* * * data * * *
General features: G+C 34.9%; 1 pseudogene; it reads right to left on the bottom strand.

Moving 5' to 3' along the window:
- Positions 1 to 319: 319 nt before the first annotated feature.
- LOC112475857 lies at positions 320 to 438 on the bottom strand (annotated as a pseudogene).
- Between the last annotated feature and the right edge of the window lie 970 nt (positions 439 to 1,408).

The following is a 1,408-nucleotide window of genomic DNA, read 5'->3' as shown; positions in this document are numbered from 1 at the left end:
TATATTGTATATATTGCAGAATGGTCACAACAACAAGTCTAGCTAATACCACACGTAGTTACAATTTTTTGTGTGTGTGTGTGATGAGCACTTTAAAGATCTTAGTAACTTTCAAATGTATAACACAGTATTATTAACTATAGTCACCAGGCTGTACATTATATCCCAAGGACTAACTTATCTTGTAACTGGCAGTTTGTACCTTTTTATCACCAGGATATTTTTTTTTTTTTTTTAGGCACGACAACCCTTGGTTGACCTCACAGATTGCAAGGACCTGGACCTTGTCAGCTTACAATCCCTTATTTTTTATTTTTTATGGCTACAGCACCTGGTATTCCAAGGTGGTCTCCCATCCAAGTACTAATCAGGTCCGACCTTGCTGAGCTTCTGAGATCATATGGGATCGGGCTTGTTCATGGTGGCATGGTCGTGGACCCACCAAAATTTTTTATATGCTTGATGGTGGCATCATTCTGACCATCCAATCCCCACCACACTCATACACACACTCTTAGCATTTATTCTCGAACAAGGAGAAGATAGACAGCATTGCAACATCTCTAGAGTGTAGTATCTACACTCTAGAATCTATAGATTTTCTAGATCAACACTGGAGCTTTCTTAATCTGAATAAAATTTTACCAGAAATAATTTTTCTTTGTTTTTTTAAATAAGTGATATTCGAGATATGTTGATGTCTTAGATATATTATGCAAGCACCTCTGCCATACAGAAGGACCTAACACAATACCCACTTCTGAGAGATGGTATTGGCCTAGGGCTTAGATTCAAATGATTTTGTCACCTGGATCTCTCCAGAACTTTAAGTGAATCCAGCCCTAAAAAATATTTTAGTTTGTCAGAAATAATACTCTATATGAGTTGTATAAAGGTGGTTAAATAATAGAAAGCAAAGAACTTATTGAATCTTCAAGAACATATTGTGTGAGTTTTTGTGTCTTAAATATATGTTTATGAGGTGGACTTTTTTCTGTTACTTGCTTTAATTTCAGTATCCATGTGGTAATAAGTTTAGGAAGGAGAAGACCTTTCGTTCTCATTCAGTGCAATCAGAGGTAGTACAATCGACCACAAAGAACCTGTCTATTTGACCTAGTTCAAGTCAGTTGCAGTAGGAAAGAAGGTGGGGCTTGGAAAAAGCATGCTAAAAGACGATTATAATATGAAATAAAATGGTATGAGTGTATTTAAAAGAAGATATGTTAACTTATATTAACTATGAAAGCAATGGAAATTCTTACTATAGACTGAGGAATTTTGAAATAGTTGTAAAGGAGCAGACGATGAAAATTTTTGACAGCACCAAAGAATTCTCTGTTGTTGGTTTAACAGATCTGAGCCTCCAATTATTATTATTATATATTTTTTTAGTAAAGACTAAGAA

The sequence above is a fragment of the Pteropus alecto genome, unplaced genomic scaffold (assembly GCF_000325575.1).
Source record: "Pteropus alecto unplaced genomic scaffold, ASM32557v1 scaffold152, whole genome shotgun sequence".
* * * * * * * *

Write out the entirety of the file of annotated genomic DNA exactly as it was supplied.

General features: G+C 34.9%; 1 pseudogene; it reads right to left on the bottom strand.

Moving 5' to 3' along the window:
- Positions 1 to 319: 319 nt before the first annotated feature.
- LOC112475857 lies at positions 320 to 438 on the bottom strand (annotated as a pseudogene).
- Between the last annotated feature and the right edge of the window lie 970 nt (positions 439 to 1,408).

The following is a 1,408-nucleotide window of genomic DNA, read 5'->3' as shown; positions in this document are numbered from 1 at the left end:
TATATTGTATATATTGCAGAATGGTCACAACAACAAGTCTAGCTAATACCACACGTAGTTACAATTTTTTGTGTGTGTGTGTGATGAGCACTTTAAAGATCTTAGTAACTTTCAAATGTATAACACAGTATTATTAACTATAGTCACCAGGCTGTACATTATATCCCAAGGACTAACTTATCTTGTAACTGGCAGTTTGTACCTTTTTATCACCAGGATATTTTTTTTTTTTTTTTAGGCACGACAACCCTTGGTTGACCTCACAGATTGCAAGGACCTGGACCTTGTCAGCTTACAATCCCTTATTTTTTATTTTTTATGGCTACAGCACCTGGTATTCCAAGGTGGTCTCCCATCCAAGTACTAATCAGGTCCGACCTTGCTGAGCTTCTGAGATCATATGGGATCGGGCTTGTTCATGGTGGCATGGTCGTGGACCCACCAAAATTTTTTATATGCTTGATGGTGGCATCATTCTGACCATCCAATCCCCACCACACTCATACACACACTCTTAGCATTTATTCTCGAACAAGGAGAAGATAGACAGCATTGCAACATCTCTAGAGTGTAGTATCTACACTCTAGAATCTATAGATTTTCTAGATCAACACTGGAGCTTTCTTAATCTGAATAAAATTTTACCAGAAATAATTTTTCTTTGTTTTTTTAAATAAGTGATATTCGAGATATGTTGATGTCTTAGATATATTATGCAAGCACCTCTGCCATACAGAAGGACCTAACACAATACCCACTTCTGAGAGATGGTATTGGCCTAGGGCTTAGATTCAAATGATTTTGTCACCTGGATCTCTCCAGAACTTTAAGTGAATCCAGCCCTAAAAAATATTTTAGTTTGTCAGAAATAATACTCTATATGAGTTGTATAAAGGTGGTTAAATAATAGAAAGCAAAGAACTTATTGAATCTTCAAGAACATATTGTGTGAGTTTTTGTGTCTTAAATATATGTTTATGAGGTGGACTTTTTTCTGTTACTTGCTTTAATTTCAGTATCCATGTGGTAATAAGTTTAGGAAGGAGAAGACCTTTCGTTCTCATTCAGTGCAATCAGAGGTAGTACAATCGACCACAAAGAACCTGTCTATTTGACCTAGTTCAAGTCAGTTGCAGTAGGAAAGAAGGTGGGGCTTGGAAAAAGCATGCTAAAAGACGATTATAATATGAAATAAAATGGTATGAGTGTATTTAAAAGAAGATATGTTAACTTATATTAACTATGAAAGCAATGGAAATTCTTACTATAGACTGAGGAATTTTGAAATAGTTGTAAAGGAGCAGACGATGAAAATTTTTGACAGCACCAAAGAATTCTCTGTTGTTGGTTTAACAGATCTGAGCCTCCAATTATTATTATTATATATTTTTTTAGTAAAGACTAAGAA

The sequence above is a fragment of the Pteropus alecto genome, unplaced genomic scaffold (assembly GCF_000325575.1).
Source record: "Pteropus alecto unplaced genomic scaffold, ASM32557v1 scaffold152, whole genome shotgun sequence".